Party over Prestige? The Preakness Stakes Has an Identity Crisis

Party over Prestige? The Preakness Stakes Has an Identity Crisis article feature image

Mitch Stringer, USA Today Sports.

  • The Preakness Stakes may move from Pimlico Race Course in Baltimore to Laurel Park in Washington, D.C.
  • Sean Zerillo was at Pimlico for the 2019 Preakness and wonders what the best course of action is for the second leg of the Triple Crown.

BALTIMORE — Other than for set changes the party – and especially the bass – never stops at InfieldFest at Pimlico Race Course. Not even when the races prior to the Preakness Stakes are going to post on the track.

The thudding, relentless bass seemed to pulse like a repeated shockwave in each and every direction, but it could also pierce through the deepest fibers of your being no matter your location relative to the main stage. It could be felt inside of your car in the parking lot.

In the midst of planning out multi-race wagers and single race tickets, it was easy to miss races entirely while temporarily tuning out the blaring noise from the concert.

It is a wonder how the horses running the races must feel about all of the infield commotion.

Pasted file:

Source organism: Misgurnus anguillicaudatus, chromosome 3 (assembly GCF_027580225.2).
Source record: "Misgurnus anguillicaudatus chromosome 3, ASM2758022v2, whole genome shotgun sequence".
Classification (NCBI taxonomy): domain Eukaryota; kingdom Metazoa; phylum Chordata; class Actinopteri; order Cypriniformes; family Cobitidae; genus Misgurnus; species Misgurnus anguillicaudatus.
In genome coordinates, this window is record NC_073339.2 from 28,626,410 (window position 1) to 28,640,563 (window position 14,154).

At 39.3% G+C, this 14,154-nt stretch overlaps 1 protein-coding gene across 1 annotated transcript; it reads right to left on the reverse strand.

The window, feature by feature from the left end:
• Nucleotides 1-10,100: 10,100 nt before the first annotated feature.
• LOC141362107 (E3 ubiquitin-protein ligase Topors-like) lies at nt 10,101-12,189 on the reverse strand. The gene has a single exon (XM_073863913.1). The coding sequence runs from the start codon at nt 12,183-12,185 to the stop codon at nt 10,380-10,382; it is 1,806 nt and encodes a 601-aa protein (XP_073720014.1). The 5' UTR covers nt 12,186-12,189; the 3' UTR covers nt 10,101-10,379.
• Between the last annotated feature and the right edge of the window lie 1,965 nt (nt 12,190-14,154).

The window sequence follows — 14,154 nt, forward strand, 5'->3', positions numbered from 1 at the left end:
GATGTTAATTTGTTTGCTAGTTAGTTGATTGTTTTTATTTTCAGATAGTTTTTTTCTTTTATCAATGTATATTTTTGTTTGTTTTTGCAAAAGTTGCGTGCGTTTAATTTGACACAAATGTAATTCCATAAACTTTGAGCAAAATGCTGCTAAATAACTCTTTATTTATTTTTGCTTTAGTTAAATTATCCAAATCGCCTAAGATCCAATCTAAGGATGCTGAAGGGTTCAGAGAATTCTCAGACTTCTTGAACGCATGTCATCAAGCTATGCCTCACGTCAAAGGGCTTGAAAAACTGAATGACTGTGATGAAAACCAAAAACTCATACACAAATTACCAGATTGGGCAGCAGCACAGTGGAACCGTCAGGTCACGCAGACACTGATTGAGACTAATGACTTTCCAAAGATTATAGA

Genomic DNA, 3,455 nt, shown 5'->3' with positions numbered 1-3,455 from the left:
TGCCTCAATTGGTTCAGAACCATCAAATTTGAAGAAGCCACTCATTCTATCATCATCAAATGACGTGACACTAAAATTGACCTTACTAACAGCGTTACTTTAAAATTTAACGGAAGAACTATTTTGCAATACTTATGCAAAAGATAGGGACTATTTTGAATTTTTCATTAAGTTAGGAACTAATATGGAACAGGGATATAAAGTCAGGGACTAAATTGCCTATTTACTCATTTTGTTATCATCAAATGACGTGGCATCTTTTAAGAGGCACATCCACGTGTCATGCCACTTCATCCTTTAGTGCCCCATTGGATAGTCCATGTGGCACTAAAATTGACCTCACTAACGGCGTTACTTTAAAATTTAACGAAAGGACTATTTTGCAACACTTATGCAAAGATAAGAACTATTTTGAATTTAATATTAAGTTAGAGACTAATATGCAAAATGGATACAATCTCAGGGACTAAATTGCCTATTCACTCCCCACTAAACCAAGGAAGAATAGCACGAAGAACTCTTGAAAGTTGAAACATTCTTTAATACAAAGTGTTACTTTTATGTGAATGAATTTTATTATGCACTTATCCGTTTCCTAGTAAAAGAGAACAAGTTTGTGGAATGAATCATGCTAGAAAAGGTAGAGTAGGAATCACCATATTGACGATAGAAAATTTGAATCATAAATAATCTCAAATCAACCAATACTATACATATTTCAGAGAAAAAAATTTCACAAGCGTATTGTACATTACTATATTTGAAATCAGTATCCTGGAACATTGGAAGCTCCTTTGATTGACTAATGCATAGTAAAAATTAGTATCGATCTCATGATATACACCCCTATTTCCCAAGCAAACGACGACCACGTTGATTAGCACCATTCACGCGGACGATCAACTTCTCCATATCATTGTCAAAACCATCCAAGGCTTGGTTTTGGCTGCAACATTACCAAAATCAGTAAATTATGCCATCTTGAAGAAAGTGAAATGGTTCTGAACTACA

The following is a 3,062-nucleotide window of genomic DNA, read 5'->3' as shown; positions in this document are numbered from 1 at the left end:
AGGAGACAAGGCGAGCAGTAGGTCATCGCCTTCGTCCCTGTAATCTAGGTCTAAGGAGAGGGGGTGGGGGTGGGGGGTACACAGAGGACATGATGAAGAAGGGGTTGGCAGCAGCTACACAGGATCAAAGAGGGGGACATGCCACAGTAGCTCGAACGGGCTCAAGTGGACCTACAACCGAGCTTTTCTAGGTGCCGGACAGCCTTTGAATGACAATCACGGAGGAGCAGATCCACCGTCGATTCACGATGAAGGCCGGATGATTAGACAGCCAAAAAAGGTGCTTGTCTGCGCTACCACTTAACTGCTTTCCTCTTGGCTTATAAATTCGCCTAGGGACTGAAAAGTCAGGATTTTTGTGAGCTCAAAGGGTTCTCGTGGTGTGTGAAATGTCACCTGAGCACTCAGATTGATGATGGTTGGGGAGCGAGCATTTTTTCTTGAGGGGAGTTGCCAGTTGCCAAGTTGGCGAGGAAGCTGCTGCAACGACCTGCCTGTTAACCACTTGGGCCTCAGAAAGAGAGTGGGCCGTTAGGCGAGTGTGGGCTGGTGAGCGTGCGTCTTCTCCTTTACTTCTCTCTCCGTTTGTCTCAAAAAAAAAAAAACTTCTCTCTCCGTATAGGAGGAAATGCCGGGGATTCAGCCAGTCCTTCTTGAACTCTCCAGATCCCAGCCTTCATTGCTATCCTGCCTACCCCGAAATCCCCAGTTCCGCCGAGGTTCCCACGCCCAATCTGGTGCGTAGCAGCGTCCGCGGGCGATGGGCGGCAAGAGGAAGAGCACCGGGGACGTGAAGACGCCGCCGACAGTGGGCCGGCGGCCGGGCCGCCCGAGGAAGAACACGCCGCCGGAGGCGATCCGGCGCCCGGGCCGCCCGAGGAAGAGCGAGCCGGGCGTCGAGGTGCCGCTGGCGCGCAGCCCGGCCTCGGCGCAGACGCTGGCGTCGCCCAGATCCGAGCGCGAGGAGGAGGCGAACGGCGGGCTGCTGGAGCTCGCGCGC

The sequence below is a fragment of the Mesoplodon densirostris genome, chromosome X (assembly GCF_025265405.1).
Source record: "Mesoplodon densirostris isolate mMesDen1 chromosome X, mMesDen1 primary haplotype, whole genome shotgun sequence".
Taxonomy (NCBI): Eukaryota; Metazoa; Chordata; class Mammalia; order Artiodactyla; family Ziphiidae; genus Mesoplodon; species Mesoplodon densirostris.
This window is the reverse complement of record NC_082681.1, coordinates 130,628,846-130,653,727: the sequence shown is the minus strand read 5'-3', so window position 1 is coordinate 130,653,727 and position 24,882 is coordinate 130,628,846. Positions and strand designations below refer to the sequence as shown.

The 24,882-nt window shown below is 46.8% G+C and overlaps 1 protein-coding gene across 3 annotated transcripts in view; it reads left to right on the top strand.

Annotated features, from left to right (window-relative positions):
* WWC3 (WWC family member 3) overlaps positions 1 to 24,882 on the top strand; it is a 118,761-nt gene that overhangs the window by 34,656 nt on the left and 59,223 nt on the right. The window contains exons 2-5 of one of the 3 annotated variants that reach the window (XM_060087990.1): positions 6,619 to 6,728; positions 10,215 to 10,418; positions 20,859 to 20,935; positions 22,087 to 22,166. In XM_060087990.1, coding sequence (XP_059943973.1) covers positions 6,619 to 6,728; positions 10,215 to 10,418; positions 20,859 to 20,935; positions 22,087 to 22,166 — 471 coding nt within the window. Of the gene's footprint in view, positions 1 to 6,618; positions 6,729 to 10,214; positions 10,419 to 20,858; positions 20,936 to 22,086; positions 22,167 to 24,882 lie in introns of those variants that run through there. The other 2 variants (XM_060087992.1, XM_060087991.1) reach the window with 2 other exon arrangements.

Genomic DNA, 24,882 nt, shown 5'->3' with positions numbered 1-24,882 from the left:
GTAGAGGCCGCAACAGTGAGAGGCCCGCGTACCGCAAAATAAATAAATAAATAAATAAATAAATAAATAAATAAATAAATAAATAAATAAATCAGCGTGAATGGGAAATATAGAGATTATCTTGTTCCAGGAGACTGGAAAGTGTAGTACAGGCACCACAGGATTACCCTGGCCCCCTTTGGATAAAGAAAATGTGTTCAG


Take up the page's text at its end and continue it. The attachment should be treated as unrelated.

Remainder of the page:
Besides the betting windows, there is just one screen in the infield for viewing the races; slightly behind and to the right of the main stage crowd. It was a low definition feed, so you could barely see the saddlecloth numbers on the horses to begin with, and the video blipped in and out quite often.

If one spent the whole day directly in the concert crowd, they could have gone the entire day without seeing a single horse. And they would have heard ‘Old Town Road’ three times.

At the end of Logic’s set, about 20 minutes before the Preakness went to post, the jam-packed crowd dispersed before they could be closed off from crossing out of the infield and over the main track.

People were prepared to trample over horses if necessary both coming in and going out, ignoring instructions to wait for thoroughbreds who were merely passing by in close quarters:

The previously raucous stage area was now completely empty, save for the water bottles, beer cans, and other trash trampled into the ground by dancing feet.

The average age in the infield immediately rose by an estimated 15-20 years.

Few go to InfieldFest for the races, most are there for the party; and the rest are there either to witness the madness or because the tickets are less expensive than a grandstand seat.

But the party no longer has the financial support that it needs in order to sustain itself.

Pimlico Race Course is failing. There’s only a dozen race dates scheduled at Pimlico for this season, compared with over 200 dates scheduled at nearby Laurel Park; which is owned by the same company, the Stronach Group.

Pimlico is America’s second-oldest racecourse and hosts an event that is supposed to be an American tradition, but it exudes very little prestige.

The infield betting windows look like sad carnival games from a distance, and are somehow worse up close – and the tellers at those windows mostly seem to be learning their jobs on the fly.

It was far easier to partake in mobile wagering through a licensed mobile application than it was to go up to the window at Pimlico even just to collect for a winning ticket; the process was that slow.